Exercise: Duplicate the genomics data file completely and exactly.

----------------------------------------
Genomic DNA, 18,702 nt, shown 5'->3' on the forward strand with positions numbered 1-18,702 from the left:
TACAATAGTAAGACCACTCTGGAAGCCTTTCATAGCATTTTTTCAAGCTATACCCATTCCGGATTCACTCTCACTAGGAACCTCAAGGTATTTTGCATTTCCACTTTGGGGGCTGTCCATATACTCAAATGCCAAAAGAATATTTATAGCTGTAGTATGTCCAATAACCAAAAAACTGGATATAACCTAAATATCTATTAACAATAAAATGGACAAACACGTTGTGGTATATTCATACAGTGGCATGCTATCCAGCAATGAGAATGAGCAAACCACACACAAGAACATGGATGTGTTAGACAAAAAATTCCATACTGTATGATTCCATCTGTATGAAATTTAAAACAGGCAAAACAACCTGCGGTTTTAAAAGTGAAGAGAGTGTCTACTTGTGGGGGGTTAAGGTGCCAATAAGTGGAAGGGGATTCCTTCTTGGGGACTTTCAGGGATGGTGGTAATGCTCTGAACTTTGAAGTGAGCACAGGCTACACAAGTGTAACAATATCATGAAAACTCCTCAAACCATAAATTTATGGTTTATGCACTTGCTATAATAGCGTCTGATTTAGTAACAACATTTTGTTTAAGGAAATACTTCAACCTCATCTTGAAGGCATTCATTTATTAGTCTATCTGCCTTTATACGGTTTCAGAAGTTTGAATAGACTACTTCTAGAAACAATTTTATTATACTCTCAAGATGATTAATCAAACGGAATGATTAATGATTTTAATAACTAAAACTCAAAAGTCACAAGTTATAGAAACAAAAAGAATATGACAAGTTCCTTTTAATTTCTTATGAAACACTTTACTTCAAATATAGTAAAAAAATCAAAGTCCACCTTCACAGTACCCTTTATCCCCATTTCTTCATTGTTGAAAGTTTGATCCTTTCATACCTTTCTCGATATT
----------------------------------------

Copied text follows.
Genomic DNA, 18,702 nt, shown 5'->3' on the forward strand with positions numbered 1-18,702 from the left:
TACAATAGTAAGACCACTCTGGAAGCCTTTCATAGCATTTTTTCAAGCTATACCCATTCCGGATTCACTCTCACTAGGAACCTCAAGGTATTTTGCATTTCCACTTTGGGGGCTGTCCATATACTCAAATGCCAAAAGAATATTTATAGCTGTAGTATGTCCAATAACCAAAAAACTGGATATAACCTAAATATCTATTAACAATAAAATGGACAAACACGTTGTGGTATATTCATACAGTGGCATGCTATCCAGCAATGAGAATGAGCAAACCACACACAAGAACATGGATGTGTTAGACAAAAAATTCCATACTGTATGATTCCATCTGTATGAAATTTAAAACAGGCAAAACAACCTGCGGTTTTAAAAGTGAAGAGAGTGTCTACTTGTGGGGGGTTAAGGTGCCAATAAGTGGAAGGGGATTCCTTCTTGGGGACTTTCAGGGATGGTGGTAATGCTCTGAACTTTGAAGTGAGCACAGGCTACACAAGTGTAACAATATCATGAAAACTCCTCAAACCATAAATTTATGGTTTATGCACTTGCTATAATAGCGTCTGATTTAGTAACAACATTTTGTTTAAGGAAATACTTCAACCTCATCTTGAAGGCATTCATTTATTAGTCTATCTGCCTTTATACGGTTTCAGAAGTTTGAATAGACTACTTCTAGAAACAATTTTATTATACTCTCAAGATGATTAATCAAACGGAATGATTAATGATTTTAATAACTAAAACTCAAAAGTCACAAGTTATAGAAACAAAAAGAATATGACAAGTTCCTTTTAATTTCTTATGAAACACTTTACTTCAAATATAGTAAAAAAATCAAAGTCCACCTTCACAGTACCCTTTATCCCCATTTCTTCATTGTTGAAAGTTTGATCCTTTCATACCTTTCTCGATATT